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She works for the welfare of sex workers by first taking the children away from them

Kavita Kanan Chandra| Mumbai 08 Dec 2014, Vol 5 Issue 49

This year on November 14, Children’s Day, a Science Club was started for the children in the sex district of Mumbai, Kamathipura. After the function was over, women of the community spotted a 13-year-old girl who seemed to have lost her way.

Instead of going to the police station, they took her to an NGO, Prerana. Thanks to Prerana, the girl, who had run away from home, was soon reunited with her family.

Priti Patkar's NGO has worked with 30000 sex workers, over 10,000 children, and extended victim assistance services to 750 children rescued from brothels

Priti Patkar, who set up Prerana, shudders to think what would have happened otherwise, as she tells us the story. While she lavishes praise on the sex worker community who acted as alert responsible citizens, it also speaks of the trust she herself has earned.

A trust built up over 28 years of working here. A journey which started while she was still doing a Master’s programme at TISS (Tata Institute of Social Sciences) and used to go on field trips to municipal schools in Kamathipura and pass through the red light districts. A gold medal from her alma mater later, she got logistical support from them to start her NGO Prerana in 1986 at Kamathipura.

She started with a night care shelter for children of sex workers, so that the kids were at least away from the place where their mothers attended to clients. Even though the brothel keeper was a tough cookie, there was no interference in Prerana’s work.

For them, ironically, it also meant that their business would go smoothly as the children were being looked after. The mothers were happy to have their kids safely tucked in the night, with nutritious meals and recreational facilities.

Today, Prerana’s innovative three-pronged approach to address the issue of trafficking of sex workers’ children includes a night care centre (NCC), an educational support programme (ESP) and an institutional placement programme (IPP).

Currently there are three night care centres in the three red light zones of Mumbai, looking after 250 children. Each one of them has the educational support programme, which focuses on everyday education, extra-curricular activities and vocational training.

The IPP then shifts the child away from red light areas, placing him/her in a safe residential facility with the mother’s approval. Prerana ensures that the children are looked after with regular checks and follow-ups.

Priti is an Ashoka Fellow and has contributed to forming the first network of anti-trafficking organizations

Over 28 years, this has meant that Prerana’s statistical count of providing support is staggering. Having worked with 30000 sex workers, they have provided protection and development inputs to 10,000 children directly, to another 15,000 indirectly, legal aid to 2250 children, and victim assistance services to 750 children rescued from brothels.

Prerana has also conducted sensitization and training programmes for 5000 police officers and for over 300 civil society organizations.

Children, Priti says, are most vulnerable to trafficking during their adolescent years, by when they are shifted to the protected environment of Group Homes, where they live a protected life.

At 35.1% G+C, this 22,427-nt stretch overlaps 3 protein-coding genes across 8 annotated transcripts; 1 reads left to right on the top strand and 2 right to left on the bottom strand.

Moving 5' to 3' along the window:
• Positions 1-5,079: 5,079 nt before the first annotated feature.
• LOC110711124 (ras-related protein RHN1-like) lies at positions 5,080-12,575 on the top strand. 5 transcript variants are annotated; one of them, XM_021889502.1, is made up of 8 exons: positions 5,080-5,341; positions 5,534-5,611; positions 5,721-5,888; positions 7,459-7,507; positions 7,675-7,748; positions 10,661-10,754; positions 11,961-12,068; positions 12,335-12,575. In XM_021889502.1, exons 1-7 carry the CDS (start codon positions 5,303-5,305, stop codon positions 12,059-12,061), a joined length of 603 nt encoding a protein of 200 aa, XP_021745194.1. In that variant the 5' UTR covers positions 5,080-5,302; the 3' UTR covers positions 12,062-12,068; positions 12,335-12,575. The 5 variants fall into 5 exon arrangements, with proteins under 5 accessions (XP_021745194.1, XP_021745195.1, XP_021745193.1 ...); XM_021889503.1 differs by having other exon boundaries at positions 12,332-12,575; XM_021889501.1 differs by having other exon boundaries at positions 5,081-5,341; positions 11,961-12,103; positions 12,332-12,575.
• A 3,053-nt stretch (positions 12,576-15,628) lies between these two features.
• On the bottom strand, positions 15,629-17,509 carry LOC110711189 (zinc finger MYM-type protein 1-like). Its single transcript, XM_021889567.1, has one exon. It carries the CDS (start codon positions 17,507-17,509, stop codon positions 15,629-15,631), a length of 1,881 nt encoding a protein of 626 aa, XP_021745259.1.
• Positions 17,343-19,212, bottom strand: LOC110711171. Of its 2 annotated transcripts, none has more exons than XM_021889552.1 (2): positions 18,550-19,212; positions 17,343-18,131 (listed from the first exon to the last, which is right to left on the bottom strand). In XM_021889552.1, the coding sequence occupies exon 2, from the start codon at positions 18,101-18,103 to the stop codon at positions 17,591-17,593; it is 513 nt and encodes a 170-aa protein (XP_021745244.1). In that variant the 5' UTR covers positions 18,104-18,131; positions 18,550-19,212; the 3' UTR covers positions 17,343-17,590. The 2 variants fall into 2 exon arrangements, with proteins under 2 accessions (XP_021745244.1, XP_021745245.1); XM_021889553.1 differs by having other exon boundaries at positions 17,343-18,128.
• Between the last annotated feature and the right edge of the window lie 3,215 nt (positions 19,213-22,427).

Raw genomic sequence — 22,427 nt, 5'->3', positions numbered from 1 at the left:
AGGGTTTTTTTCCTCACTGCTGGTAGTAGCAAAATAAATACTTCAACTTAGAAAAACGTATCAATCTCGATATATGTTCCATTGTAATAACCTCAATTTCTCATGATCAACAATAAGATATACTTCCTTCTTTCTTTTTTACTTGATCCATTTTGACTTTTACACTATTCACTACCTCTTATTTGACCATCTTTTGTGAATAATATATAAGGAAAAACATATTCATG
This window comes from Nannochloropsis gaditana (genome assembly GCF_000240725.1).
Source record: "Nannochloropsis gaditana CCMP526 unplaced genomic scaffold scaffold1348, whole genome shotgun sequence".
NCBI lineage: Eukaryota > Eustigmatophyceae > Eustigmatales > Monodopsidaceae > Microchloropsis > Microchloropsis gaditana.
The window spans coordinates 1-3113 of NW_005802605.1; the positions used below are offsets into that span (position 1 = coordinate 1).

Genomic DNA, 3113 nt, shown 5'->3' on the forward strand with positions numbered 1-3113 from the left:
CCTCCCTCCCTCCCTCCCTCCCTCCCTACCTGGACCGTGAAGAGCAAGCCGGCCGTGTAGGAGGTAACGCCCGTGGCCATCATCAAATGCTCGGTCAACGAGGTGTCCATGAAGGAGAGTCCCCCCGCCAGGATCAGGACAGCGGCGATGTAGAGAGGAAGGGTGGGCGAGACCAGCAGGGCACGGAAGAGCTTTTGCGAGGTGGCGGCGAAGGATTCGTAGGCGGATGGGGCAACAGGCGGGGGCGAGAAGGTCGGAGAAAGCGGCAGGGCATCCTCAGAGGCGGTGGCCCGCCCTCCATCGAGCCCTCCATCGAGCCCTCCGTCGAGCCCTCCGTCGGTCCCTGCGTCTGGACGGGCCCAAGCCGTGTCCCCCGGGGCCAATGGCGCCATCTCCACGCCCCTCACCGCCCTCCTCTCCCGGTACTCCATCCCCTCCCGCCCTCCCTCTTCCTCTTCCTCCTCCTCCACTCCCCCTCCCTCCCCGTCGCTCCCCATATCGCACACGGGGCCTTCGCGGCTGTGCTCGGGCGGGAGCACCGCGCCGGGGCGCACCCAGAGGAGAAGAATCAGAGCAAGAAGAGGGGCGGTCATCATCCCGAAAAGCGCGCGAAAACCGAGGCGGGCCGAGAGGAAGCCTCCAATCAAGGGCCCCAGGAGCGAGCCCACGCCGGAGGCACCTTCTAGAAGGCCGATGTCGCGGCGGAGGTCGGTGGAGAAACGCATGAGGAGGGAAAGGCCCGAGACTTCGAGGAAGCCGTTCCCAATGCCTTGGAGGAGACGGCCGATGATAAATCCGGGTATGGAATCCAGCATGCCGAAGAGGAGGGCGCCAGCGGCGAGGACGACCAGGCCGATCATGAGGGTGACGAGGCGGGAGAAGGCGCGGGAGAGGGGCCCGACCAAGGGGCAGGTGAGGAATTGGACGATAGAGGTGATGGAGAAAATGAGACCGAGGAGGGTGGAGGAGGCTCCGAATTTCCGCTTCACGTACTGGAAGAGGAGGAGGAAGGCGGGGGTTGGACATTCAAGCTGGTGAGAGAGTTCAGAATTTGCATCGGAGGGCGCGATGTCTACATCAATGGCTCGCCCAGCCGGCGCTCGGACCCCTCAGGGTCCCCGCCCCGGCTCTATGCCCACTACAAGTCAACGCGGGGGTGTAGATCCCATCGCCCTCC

“Till date I have not met a single mother who has asked me to leave her child alone. They want their child to get educated and live a life faraway from sex trade.

“Dignity is very important to them and as a civil society, the least we could do is to help them achieve a life of dignity for their children,” she says.

But officials are not so helpful. “In one of the child welfare centres, the official asked why they should admit children of sex workers in their shelter homes if their mothers could not take care of them,” she reveals.

Ruing the attitude in NGO and Government run shelter homes, she says when sex workers have no socio-economic status how are they supposed to break the vicious cycle, if civil society or government agencies do not bring appropriate interventions?

Nagesh Kukunoor has recently made a film ‘Lakshmi’ on child trafficking and had the preview at one of the Prerana centres. The kids loved interacting with him.

Nagesh Kukunoor interacting with the children

Seeing the programme ‘Girls on Focus,’ where eight girls are trained in photography, he promised to return to conduct a photography workshop for them. Such interaction and also seeing their peers who have successfully integrated into the mainstream provide motivation to the children.

Priti’s child rights advocacy led to the Government of India incorporating her suggestions and programmes outlined by her in the 1998 National Plan of Action against trafficking of children and women.

She also contributed to the putting together of the first network of anti-trafficking organizations, and the first comprehensive national programme for AIDS affected children, which was lauded as one of the world’s seven best interventions of working with AIDS affected persons by an American University.

She is also an Ashoka Fellow and recipient of the 2014 Vital Voices Global Leadership Awards in the Human Rights category. She continues to make several legal interventions as well in her advocacy work, which have been timely and often path-breaking.

  • Thursday, November 23, 2017